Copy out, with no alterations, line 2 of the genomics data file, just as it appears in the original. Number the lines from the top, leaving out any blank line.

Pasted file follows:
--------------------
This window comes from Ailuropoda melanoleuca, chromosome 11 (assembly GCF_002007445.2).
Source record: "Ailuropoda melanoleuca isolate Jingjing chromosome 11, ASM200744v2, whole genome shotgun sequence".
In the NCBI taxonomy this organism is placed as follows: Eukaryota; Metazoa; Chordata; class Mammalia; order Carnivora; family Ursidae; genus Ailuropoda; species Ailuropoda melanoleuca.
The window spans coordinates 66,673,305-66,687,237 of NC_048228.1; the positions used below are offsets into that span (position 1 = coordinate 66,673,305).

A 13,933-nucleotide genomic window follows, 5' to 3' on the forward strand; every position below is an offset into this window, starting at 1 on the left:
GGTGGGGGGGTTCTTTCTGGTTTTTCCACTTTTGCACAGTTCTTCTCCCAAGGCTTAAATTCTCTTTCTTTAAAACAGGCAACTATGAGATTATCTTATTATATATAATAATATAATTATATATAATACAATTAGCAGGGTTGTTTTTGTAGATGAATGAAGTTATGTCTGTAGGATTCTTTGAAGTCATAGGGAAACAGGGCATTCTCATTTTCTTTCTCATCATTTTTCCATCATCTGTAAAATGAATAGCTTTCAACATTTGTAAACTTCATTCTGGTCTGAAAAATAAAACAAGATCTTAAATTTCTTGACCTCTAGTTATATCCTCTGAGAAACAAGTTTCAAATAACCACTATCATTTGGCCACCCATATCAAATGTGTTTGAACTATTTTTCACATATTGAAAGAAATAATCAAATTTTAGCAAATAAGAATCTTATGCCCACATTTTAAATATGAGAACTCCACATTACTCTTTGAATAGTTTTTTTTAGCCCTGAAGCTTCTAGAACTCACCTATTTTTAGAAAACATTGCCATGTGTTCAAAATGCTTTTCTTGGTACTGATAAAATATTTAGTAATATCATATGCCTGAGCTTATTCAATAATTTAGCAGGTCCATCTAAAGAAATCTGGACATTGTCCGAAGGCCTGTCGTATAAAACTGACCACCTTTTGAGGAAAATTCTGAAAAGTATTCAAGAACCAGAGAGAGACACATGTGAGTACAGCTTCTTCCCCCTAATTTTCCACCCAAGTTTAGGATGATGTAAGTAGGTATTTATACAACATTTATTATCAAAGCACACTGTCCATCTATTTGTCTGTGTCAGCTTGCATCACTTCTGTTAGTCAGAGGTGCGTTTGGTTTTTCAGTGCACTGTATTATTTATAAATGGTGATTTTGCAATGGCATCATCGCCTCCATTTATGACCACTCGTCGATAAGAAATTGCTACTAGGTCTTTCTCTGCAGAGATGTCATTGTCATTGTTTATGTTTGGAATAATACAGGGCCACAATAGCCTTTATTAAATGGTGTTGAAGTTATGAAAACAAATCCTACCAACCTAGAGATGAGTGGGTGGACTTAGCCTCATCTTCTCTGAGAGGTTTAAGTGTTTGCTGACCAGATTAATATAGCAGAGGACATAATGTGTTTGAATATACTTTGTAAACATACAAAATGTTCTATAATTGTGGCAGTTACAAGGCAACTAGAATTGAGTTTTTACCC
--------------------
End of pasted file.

Source record: "Ailuropoda melanoleuca isolate Jingjing chromosome 11, ASM200744v2, whole genome shotgun sequence".